Peril in Crocs Infested Waters


Peril in Crocs Infested Waters

Business is booming for a footwear phenom. But keep your trigger finger on the sell button.

If ever something looked like a walking, breathing fad, it's Crocs. And by fad we mean both a fashion statement and an investment that's destined for a short and perhaps not-so-smooth ride. But given that the footwear maker keeps crushing analyst estimates and that its shares have soared sixfold since the company went public last year, Crocs is too tempting to ignore.

Founded in 1999, the company is a remarkable success story. It developed Croslite, a material that molds to your feet and makes you feel as if you're walking on Fig Newtons. Crocs' original shoe looks like a neon clog with Swiss-cheese holes.

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A few years ago, against all reason, the shoe became a fashion statement and sales took off. For the quarter that ended March 2006 (Crocs' first quarter as a publicly traded company), the firm posted sales of $45 million. By the second quarter of 2007, sales had soared to $224 million. Profits have grown from 17 cents a share to 58 cents in that span.

Circling vultures. Naturally, this has created high expectations among investors, who have bid up the shares to lofty levels. At $68 in mid October, the stock (symbol CROX) had a market value of $5.5 billion and traded at 27 times estimated 2008 earnings of $2.52 per share. Meanwhile, short sellers are circling Crocs like vultures, and insiders are unloading shares at a healthy clip.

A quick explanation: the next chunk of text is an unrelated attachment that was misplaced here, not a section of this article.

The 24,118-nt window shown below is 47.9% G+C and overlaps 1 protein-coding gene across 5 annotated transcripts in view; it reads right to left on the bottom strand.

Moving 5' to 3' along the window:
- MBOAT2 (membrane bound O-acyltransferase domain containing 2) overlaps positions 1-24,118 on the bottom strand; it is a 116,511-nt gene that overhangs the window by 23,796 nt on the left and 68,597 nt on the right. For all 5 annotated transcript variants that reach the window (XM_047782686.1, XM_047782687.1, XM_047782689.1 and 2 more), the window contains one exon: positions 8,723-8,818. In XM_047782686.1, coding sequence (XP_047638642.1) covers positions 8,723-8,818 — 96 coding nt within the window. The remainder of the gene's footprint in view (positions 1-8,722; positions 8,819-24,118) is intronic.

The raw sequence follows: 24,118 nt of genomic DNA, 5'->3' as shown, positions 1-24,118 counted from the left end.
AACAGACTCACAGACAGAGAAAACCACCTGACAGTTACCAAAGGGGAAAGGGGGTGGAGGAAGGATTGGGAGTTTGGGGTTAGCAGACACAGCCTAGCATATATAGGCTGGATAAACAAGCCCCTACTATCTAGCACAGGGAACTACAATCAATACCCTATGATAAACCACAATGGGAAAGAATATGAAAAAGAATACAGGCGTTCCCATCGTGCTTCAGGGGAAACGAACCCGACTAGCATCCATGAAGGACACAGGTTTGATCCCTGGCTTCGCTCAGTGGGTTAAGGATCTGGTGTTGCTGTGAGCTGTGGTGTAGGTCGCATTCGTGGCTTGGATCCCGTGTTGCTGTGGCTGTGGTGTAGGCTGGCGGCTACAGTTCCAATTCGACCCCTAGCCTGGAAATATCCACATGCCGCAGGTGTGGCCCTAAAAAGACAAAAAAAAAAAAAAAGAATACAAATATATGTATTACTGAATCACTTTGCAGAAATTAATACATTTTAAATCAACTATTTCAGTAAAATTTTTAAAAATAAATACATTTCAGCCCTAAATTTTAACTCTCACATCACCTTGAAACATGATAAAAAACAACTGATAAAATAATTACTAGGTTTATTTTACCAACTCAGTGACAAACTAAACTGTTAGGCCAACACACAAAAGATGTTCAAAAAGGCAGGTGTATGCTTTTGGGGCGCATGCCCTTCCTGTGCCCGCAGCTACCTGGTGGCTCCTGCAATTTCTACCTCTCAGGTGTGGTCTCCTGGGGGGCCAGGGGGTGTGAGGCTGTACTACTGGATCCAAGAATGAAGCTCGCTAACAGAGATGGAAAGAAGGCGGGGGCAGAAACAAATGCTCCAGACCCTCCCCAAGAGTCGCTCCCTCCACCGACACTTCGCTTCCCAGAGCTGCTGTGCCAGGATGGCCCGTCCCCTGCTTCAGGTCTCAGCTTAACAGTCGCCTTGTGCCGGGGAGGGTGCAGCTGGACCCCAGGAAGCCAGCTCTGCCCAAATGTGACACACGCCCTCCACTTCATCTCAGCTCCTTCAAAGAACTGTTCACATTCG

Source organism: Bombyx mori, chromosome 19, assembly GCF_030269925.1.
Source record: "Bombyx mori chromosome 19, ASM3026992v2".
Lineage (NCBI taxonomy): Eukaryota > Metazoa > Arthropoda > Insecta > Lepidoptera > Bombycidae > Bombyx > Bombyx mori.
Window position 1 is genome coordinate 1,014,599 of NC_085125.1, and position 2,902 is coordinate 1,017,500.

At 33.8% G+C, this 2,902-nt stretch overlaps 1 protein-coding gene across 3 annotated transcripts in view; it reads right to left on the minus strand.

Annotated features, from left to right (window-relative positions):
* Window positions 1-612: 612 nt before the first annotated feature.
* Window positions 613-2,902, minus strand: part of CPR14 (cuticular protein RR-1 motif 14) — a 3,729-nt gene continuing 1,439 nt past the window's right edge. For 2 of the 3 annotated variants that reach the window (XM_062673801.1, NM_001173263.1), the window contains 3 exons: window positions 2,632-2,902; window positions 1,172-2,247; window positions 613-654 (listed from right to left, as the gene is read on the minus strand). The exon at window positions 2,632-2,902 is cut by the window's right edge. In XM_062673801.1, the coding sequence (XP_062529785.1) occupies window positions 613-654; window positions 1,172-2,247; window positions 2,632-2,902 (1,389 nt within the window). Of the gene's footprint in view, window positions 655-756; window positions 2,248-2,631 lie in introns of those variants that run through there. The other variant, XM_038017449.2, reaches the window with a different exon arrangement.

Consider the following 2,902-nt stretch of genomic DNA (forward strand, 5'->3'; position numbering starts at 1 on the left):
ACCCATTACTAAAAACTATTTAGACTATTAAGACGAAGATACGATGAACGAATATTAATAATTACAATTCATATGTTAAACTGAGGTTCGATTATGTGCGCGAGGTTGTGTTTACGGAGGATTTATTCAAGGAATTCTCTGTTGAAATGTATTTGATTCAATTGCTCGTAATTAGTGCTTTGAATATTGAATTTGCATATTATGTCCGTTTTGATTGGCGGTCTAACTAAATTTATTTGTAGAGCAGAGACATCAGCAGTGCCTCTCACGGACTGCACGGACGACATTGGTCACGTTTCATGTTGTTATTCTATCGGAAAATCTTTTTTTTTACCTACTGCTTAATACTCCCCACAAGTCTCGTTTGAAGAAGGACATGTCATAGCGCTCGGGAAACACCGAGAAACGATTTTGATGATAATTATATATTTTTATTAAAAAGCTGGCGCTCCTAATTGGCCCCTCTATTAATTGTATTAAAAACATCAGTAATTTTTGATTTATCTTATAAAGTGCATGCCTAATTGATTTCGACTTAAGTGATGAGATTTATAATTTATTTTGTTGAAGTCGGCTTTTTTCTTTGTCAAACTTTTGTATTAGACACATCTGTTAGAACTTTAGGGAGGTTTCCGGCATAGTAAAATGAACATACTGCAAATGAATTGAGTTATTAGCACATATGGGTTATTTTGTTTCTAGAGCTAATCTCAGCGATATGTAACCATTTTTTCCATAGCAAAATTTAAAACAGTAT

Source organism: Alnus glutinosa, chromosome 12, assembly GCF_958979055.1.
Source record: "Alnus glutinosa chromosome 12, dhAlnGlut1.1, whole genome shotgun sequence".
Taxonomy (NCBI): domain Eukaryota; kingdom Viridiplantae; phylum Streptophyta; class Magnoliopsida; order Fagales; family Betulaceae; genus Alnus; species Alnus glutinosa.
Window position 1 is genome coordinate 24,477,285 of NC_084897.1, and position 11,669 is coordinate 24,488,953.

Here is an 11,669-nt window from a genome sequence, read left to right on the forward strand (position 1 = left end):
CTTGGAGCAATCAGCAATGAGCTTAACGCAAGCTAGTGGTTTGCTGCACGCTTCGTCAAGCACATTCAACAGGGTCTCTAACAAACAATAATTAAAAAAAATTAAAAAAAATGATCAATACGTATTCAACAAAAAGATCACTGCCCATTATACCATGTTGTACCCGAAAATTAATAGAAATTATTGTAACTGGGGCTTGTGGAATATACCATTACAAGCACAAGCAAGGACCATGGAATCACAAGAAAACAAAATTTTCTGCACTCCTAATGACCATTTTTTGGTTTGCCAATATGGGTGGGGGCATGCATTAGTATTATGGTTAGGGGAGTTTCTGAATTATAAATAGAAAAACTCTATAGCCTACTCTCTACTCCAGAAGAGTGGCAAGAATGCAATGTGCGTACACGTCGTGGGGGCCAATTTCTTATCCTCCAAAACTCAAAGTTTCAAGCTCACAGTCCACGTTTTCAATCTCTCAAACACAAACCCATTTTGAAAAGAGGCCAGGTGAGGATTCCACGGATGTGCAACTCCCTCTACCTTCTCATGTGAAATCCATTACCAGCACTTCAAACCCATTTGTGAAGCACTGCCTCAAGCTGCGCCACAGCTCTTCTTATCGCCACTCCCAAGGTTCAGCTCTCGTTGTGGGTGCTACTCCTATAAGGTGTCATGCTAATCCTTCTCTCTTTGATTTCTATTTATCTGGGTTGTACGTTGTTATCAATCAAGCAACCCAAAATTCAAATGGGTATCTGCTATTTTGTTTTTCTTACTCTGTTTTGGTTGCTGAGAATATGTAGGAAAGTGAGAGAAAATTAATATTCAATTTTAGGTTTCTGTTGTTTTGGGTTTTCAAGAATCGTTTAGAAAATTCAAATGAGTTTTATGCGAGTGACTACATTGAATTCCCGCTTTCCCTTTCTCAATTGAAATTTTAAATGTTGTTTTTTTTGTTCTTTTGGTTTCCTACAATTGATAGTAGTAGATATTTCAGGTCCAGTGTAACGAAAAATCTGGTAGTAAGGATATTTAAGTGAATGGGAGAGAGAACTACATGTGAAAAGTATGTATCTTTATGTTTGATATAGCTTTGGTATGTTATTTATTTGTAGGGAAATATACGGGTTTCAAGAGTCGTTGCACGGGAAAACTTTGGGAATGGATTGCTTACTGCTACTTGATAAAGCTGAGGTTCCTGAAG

But analyst Jeff Mintz, of Wedbush Morgan Securities, makes a persuasive case that the stock has legs. For starters, Crocs' classic style, which he calls "the ugly shoe," now accounts for just a quarter of sales. Crocs has been aggressively introducing more conservative-looking footwear. The company is also introducing a line of Croslite-based clothing. YouUd think a Crocs shirt would look like a wet suit with holes. But the material is spun into a yarn and woven into fabric.

Perhaps the biggest potential is overseas, particularly in Japan and Europe. Mintz says he recently saw a picture in London's Daily Mail of Prince William's girlfriend, Kate Middleton, sporting a pair of Crocs.

Still, Crocs' stock is in a precarious position. Sales growth won't have to decelerate much to cause investors to flee. If Crocs' classic shoes suddenly go the way of other footwear fads (think Heelys or Earth Shoes), shares could plummet. If ever there was a stock to unload at the first sign of trouble, it's a creature of fashion like Crocs.